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HIV Neuropsychiatric Issues Warren Y.K. Ng, M.D. NYPH/ Harlem Hospital HIV Mental Health Training Project Columbia University.

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Presentation on theme: "HIV Neuropsychiatric Issues Warren Y.K. Ng, M.D. NYPH/ Harlem Hospital HIV Mental Health Training Project Columbia University."— Presentation transcript:

1 HIV Neuropsychiatric Issues Warren Y.K. Ng, M.D. NYPH/ Harlem Hospital HIV Mental Health Training Project Columbia University

2 28 th Year of AIDS World AIDS Day Dec 1, 2009

3 Twenty-Five year trends in HIV and AIDS cases

4 Good News and Bad News Steven Deeks MD IAS-USA May 2009 Poor life expectancy years less “Patients receiving long term antiretroviral therapy are at increased risk of age associated non-AIDS related morbidity/mortality…” Higher rates of non-AIDS dx Cardiovascular disease Cancers Osteopenia LV Dysfunction Liver Failure Kidney Failure Cognitive Decline Accelerated aging/chronic inflammation

5 New York Magazine The New HIV Scare

6 Article: Another Kind of AIDS Crisis “Brain impairments are the unexpected new minefield among HIV positive people who have been on protease inhibitors. According to research presented this summer … in Capetown, 52 % of all Americans infected with HIV (mean age 43) suffer from some type of cognitive impairment- mostly mild or moderate dementias, … impeding one’s ability to function on a day-to-day basis.”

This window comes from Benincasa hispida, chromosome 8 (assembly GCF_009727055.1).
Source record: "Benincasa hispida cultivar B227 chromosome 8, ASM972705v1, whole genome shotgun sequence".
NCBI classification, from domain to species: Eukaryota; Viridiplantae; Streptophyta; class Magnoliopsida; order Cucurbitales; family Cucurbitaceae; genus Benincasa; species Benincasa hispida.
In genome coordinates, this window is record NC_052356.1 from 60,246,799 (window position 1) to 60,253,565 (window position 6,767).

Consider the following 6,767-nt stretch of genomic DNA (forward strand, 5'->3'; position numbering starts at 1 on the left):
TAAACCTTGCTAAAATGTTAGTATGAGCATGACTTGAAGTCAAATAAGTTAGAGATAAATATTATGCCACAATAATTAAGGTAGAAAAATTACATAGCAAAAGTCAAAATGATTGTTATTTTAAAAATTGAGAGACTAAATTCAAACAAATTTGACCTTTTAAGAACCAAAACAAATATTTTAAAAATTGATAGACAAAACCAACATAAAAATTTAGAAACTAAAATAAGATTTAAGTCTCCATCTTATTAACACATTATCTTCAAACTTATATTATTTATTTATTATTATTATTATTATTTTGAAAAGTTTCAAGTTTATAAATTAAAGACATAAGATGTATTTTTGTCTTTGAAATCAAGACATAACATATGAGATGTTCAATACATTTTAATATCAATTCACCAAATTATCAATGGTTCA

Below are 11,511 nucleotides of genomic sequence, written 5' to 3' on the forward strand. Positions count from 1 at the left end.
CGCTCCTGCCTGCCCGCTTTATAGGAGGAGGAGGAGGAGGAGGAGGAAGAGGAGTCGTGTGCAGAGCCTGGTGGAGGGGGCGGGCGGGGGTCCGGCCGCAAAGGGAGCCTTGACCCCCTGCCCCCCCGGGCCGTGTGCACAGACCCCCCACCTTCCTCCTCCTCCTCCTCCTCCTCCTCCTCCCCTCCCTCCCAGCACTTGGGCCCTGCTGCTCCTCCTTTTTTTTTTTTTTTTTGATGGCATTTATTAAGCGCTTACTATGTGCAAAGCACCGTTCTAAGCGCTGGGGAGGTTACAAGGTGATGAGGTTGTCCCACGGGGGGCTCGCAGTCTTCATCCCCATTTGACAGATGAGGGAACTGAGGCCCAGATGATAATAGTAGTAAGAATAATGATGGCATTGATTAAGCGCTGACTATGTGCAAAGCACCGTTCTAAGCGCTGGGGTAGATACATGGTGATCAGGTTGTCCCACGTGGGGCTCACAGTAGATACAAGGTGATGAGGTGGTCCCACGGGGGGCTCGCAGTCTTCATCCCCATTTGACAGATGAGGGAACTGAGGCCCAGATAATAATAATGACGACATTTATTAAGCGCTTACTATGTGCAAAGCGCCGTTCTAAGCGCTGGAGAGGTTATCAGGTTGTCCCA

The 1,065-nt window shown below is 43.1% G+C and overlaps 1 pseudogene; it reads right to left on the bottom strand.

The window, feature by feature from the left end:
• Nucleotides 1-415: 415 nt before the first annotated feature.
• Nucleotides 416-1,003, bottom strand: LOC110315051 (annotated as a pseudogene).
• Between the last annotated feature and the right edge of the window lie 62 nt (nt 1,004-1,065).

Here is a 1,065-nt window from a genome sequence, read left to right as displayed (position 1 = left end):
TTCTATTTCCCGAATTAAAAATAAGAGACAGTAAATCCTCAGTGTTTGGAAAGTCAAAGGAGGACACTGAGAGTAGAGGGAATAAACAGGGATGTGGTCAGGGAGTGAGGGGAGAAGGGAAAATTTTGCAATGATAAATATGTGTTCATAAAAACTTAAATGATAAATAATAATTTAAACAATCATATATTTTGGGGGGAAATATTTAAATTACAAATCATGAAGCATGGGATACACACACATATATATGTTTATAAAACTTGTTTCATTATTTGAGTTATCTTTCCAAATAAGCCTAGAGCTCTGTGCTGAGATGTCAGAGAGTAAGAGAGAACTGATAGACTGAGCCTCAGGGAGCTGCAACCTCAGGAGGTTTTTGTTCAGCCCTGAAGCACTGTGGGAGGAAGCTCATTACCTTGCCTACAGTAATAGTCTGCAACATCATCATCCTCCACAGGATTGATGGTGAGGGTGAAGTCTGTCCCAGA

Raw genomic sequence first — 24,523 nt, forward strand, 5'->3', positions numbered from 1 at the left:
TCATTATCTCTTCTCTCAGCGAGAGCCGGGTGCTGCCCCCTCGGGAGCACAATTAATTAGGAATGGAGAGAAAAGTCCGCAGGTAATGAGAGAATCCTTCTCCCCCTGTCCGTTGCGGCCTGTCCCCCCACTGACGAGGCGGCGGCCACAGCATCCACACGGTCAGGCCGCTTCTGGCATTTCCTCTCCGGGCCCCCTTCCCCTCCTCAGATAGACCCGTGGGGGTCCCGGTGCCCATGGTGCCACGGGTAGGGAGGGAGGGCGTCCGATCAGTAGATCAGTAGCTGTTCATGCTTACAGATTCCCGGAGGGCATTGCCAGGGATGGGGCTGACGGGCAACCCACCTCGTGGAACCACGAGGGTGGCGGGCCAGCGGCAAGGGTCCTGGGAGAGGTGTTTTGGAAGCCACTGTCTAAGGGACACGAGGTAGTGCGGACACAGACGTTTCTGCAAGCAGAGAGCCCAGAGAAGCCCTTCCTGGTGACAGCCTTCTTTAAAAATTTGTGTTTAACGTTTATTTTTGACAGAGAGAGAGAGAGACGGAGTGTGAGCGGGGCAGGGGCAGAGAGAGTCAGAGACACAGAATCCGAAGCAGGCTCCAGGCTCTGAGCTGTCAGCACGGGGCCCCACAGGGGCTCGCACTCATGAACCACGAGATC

7 Another Kind of AIDS Crisis CHARTER (CNS HIV antiretroviral therapy effects research) Igor Grant UCSD Started in 2002 $38 million in NIH grants Follows 1500 patients living with HIV Scott Letendre UCSD viral replication in CNS Manhattan HIV Brain Bank 250 volunteers Persistent inflammation, little viral replication High rates of psychiatric/substance abuse disorders

8 Overview of Psychiatric issues Psychiatric disorders are common with Individual living with HIV/AIDS ( Bing 2001, Mellins 2002, McKinnon 2008) 50% Mood and Anxiety disorder 25% current Substance abuse or dependence 26% Personality Disorder Psychiatric dx are linked to slower rates of virologic suppression and treatment (Pence et al 2007) Treatment of Psychiatric disorders is associated Slower disease progression and mortality (Belanoff 2005) Improved treatment adherence (Wyatt 2004) Decrease in HIV transmission risk behavior (Sikkema 2008, Wyatt 2004) Improved quality of life (Sikkema 2005)

9 Assessing Neuropsychiatric issues Look for underlying biological cause 1.Medications: HIV, psychiatric, other 2.Substances: Alcohol, drugs, herbal, other 3.Non-HIV medical problems 4.HIV-related illnesses: CNS lesions, infections Non-CNS medical problems Psychiatric Syndromes HIV-neuropsychiatric manifestations: MCMD HAD and/or